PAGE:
In the closure of the film, Rufus joins Bill and Ted as they practice and congratulates them on their report. Rufus brings in Princesses Elizabeth and Joanna, whom he rescued from their father (and from getting married "to those royal ugly dudes"), and explains that he's introduced them to the modern century, and that they too are destined to be part of Wyld Stallyns. As the four begin to play an amateurish cacophony of music, Rufus breaks the fourth wall and assures us, "They do get better."

CastEdit

ProductionEdit

The film was shot in the Phoenix, Arizona, metropolitan area, mostly in and around Coronado High School in Scottsdale, Arizona in 1987. The school itself is near Oak St. and Scottsdale Road. Much of Coronado went through a renovation between 2005 and 2007 and the auditorium setting for the final-report scene was torn down. However, the intricate mosaic (seen in an opening scene when Bill and Ted leave from school in a red Mustang) on the outside of the auditorium was saved piece by piece and moved to the new auditorium.

The setting for Waterloo was the Golfland Sunsplash water park at the intersection of Arizona Highway 87 and the US 60 freeway in Mesa. (In reality, there is a water park in San Dimas, but not named "Waterloo(p).") The bowling alley was then a Fair Lanes branded alley, but is now the AMF Tempe Village Lanes located on Rural Road at US 60 freeway, three miles south of Arizona State University. The mall was Phoenix Metrocenter located between Peoria and Dunlap Avenues at Interstate 17. The mall has since been renovated and no longer looks as it did in the film. The Circle K store is located at the intersection of Southern and Hardy in Tempe.[1][2]

Ed Solomon and Chris Matheson make appearances in the film during the ice cream scene. Ed is credited as the 'Stupid' waiter, and Chris is credited as the 'Ugly' waiter. They are given similar credits in Bill and Ted's Bogus Journey.

During the shot of Rufus' hands playing his guitar solo, the actual hands are those of Stevie Salas the composer of all the guitar work featured within the film.[3]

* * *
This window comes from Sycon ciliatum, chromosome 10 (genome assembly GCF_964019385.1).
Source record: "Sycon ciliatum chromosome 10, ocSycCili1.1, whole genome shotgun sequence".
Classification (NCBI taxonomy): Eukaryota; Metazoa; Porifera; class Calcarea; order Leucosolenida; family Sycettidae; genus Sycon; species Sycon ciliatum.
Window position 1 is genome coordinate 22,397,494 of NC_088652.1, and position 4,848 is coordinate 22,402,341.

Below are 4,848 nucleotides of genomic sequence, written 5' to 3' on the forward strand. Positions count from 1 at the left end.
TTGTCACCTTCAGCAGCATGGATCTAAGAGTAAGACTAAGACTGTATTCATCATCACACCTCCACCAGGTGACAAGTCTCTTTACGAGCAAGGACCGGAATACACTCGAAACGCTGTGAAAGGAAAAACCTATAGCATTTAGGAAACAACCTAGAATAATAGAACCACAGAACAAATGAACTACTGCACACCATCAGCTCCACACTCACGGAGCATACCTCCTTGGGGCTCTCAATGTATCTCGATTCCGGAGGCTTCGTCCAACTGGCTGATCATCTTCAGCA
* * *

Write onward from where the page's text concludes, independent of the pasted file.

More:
The film was actually made and planned for release in 1987, but due to the bankruptcy of the film's original distributor, De Laurentiis Entertainment Group, the project was not released theatrically until February 17, 1989. As a partial result of the delay, certain dates in the film originally scripted as "1987" had to be redubbed as "1988". The copyright date of this film is 1989 and the same date appears on the DVD cover. It was followed in 1991 by a sequel, Bill & Ted's Bogus Journey.

Origins of Bill & TedEdit

The characters of Bill & Ted were created and played by Chris Matheson and Ed Solomon in improv theater (originally, it was "Bill, Ted & Bob" although the third character was eventually dropped). Matheson and Solomon have described Bill & Ted as an idealized version of their friendship (Bill & Ted = Chris & Ed). In the original improvised pieces, Ted was described as having a stoner pseudo-intellectual older brother. This was changed for the film, although Bill's stepmother Missy did make the transition from theater to the film.

Differences from original scriptEdit

In earlier drafts of the script, Rufus was 28 years old and historical figures Bill and Ted plucked from history included Charlemagne (whom they referred to as "Charlie Mangay"), Babe Ruth, and a non-famous medieval person called "John the Serf". John is listed in the credits.[4]

In the original ending, Bill and Ted delivered their oral report in the classroom, with the historical figures displaying their views on the blackboard. Template:Citation needed

Originally, the time machine was to be a 1969 Chevrolet van, but the idea was nixed as being too close in concept to the DeLorean used in the Back to the Future trilogy. Instead, the time machine was styled after a 1960s American telephone booth. Its similarity to the time-traveling British police box-shaped TARDIS of the BBC's television programme Doctor Who is reflected in the Cracked parody in which the Doctor threatens to sue Rufus.

SoundtrackEdit

The film's soundtrack was released in 1989. The tracks are as follows:

  1. "Play With Me" by Extreme